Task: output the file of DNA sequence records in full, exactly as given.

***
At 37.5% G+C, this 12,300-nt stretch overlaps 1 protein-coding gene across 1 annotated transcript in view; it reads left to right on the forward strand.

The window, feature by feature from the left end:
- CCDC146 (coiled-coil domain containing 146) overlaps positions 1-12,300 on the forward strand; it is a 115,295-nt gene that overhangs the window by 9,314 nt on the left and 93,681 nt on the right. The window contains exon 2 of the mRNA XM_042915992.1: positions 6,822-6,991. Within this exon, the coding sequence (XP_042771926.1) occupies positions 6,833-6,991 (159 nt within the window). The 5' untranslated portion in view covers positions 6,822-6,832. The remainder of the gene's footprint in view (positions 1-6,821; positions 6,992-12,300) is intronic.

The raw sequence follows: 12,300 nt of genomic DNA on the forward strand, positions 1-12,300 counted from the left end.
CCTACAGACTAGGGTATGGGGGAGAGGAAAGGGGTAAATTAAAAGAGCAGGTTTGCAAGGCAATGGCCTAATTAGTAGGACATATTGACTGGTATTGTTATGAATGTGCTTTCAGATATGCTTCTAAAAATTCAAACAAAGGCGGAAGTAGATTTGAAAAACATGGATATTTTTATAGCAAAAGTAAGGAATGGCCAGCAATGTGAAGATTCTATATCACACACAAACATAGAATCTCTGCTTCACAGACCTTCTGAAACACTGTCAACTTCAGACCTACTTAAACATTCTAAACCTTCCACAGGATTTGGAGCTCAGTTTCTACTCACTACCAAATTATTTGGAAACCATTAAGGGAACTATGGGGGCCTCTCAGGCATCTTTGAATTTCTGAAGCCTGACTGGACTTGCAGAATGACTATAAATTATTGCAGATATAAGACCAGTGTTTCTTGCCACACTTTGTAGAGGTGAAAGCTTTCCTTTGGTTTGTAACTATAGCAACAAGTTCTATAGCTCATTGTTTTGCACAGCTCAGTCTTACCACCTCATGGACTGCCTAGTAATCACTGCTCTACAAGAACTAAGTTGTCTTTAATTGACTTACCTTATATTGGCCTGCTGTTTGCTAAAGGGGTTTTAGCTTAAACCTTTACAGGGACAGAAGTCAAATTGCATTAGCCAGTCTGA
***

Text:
At 37.5% G+C, this 12,300-nt stretch overlaps 1 protein-coding gene across 1 annotated transcript in view; it reads left to right on the forward strand.

The window, feature by feature from the left end:
- CCDC146 (coiled-coil domain containing 146) overlaps positions 1-12,300 on the forward strand; it is a 115,295-nt gene that overhangs the window by 9,314 nt on the left and 93,681 nt on the right. The window contains exon 2 of the mRNA XM_042915992.1: positions 6,822-6,991. Within this exon, the coding sequence (XP_042771926.1) occupies positions 6,833-6,991 (159 nt within the window). The 5' untranslated portion in view covers positions 6,822-6,832. The remainder of the gene's footprint in view (positions 1-6,821; positions 6,992-12,300) is intronic.

The raw sequence follows: 12,300 nt of genomic DNA on the forward strand, positions 1-12,300 counted from the left end.
CCTACAGACTAGGGTATGGGGGAGAGGAAAGGGGTAAATTAAAAGAGCAGGTTTGCAAGGCAATGGCCTAATTAGTAGGACATATTGACTGGTATTGTTATGAATGTGCTTTCAGATATGCTTCTAAAAATTCAAACAAAGGCGGAAGTAGATTTGAAAAACATGGATATTTTTATAGCAAAAGTAAGGAATGGCCAGCAATGTGAAGATTCTATATCACACACAAACATAGAATCTCTGCTTCACAGACCTTCTGAAACACTGTCAACTTCAGACCTACTTAAACATTCTAAACCTTCCACAGGATTTGGAGCTCAGTTTCTACTCACTACCAAATTATTTGGAAACCATTAAGGGAACTATGGGGGCCTCTCAGGCATCTTTGAATTTCTGAAGCCTGACTGGACTTGCAGAATGACTATAAATTATTGCAGATATAAGACCAGTGTTTCTTGCCACACTTTGTAGAGGTGAAAGCTTTCCTTTGGTTTGTAACTATAGCAACAAGTTCTATAGCTCATTGTTTTGCACAGCTCAGTCTTACCACCTCATGGACTGCCTAGTAATCACTGCTCTACAAGAACTAAGTTGTCTTTAATTGACTTACCTTATATTGGCCTGCTGTTTGCTAAAGGGGTTTTAGCTTAAACCTTTACAGGGACAGAAGTCAAATTGCATTAGCCAGTCTGA